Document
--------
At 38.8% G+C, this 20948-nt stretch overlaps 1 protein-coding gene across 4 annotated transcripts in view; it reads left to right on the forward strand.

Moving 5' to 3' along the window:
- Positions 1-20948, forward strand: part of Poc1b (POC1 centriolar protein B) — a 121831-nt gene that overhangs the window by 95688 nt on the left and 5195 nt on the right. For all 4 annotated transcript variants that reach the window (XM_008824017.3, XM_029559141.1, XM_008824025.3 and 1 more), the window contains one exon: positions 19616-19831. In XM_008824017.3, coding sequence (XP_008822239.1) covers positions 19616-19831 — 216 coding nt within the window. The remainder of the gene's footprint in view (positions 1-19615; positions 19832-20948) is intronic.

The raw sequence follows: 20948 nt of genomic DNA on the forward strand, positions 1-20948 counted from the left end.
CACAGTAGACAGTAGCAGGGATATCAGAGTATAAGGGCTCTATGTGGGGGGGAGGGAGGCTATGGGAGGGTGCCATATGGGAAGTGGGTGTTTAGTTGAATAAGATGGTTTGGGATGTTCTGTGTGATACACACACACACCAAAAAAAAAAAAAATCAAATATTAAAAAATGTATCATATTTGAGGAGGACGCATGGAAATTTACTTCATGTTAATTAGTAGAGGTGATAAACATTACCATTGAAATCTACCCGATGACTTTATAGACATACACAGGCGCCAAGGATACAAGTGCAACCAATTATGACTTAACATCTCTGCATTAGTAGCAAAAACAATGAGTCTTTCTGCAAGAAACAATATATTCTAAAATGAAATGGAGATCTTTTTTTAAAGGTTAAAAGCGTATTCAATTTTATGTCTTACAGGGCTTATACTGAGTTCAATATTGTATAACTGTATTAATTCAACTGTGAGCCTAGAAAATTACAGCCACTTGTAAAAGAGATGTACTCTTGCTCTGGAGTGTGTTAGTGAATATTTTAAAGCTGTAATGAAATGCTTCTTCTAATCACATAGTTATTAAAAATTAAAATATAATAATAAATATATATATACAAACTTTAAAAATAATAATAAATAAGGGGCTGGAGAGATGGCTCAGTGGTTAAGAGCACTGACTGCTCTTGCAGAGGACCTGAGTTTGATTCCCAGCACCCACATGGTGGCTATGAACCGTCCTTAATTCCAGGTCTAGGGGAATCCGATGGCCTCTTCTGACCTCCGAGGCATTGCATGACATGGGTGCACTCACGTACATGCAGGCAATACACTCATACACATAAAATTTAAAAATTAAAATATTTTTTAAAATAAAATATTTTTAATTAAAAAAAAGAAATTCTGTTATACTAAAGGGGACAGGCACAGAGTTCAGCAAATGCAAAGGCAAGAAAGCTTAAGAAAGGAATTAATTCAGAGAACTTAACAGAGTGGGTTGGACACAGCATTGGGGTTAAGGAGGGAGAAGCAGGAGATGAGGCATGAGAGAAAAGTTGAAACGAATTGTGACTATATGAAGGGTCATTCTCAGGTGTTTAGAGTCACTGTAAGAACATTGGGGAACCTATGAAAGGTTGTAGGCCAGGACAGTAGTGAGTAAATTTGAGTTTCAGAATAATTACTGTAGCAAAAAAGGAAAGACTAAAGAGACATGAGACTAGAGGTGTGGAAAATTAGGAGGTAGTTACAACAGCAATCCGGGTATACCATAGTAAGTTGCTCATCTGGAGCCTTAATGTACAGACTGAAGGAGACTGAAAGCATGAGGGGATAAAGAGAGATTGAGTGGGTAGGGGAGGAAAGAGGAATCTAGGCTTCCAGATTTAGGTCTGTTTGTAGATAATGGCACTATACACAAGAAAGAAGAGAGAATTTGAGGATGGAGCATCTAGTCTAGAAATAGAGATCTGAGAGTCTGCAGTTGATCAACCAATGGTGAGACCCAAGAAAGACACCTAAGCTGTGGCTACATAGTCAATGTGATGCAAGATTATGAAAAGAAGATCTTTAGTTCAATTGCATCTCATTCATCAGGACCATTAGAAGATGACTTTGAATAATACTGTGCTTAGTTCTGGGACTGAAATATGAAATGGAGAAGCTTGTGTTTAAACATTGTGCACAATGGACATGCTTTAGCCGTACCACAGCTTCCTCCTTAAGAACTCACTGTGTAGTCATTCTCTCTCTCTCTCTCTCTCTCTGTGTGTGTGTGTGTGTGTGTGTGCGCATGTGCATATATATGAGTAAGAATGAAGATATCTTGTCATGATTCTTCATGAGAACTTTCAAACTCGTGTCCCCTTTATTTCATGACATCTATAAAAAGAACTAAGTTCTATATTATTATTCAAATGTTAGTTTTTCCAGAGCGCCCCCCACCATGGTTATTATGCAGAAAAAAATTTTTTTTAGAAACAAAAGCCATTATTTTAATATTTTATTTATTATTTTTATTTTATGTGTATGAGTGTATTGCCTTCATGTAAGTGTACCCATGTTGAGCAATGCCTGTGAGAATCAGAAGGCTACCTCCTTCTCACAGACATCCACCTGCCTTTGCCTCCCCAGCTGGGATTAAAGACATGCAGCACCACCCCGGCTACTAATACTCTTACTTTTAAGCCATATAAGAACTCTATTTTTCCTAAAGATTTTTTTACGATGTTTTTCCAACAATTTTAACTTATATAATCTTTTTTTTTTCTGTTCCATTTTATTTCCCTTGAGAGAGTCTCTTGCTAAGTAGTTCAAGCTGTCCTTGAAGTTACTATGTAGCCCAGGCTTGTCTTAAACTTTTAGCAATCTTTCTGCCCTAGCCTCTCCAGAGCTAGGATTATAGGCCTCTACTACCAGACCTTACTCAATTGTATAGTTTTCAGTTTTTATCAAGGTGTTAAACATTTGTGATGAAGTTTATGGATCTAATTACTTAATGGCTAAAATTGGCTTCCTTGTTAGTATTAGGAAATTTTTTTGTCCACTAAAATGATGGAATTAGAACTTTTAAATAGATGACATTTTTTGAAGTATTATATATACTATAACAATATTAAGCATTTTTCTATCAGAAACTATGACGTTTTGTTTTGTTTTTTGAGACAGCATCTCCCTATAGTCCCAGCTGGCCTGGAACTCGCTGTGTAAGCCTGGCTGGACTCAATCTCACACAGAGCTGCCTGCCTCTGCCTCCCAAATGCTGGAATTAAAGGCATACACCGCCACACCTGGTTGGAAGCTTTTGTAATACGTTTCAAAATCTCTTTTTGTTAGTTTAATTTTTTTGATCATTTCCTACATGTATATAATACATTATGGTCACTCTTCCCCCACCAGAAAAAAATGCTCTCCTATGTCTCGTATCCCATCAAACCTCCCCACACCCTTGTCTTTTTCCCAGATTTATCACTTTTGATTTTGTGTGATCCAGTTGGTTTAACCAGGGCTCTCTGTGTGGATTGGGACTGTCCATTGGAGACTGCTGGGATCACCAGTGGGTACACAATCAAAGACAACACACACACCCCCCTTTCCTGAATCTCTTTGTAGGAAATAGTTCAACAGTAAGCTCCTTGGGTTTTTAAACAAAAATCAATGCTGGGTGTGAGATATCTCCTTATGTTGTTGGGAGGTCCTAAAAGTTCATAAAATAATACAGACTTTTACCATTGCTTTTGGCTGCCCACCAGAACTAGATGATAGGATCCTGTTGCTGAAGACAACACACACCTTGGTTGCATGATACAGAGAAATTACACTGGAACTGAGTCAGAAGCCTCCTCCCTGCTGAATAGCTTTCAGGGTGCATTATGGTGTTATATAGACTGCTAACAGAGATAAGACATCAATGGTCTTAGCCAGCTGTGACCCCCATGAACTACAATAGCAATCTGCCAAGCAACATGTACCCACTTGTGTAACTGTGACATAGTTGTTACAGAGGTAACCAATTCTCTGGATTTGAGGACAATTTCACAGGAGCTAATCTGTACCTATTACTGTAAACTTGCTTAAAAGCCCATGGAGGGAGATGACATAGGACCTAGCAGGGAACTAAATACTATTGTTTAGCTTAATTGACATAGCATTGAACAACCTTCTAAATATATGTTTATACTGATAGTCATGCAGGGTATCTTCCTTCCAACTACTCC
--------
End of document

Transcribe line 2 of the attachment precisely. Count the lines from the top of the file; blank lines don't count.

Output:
Moving 5' to 3' along the window: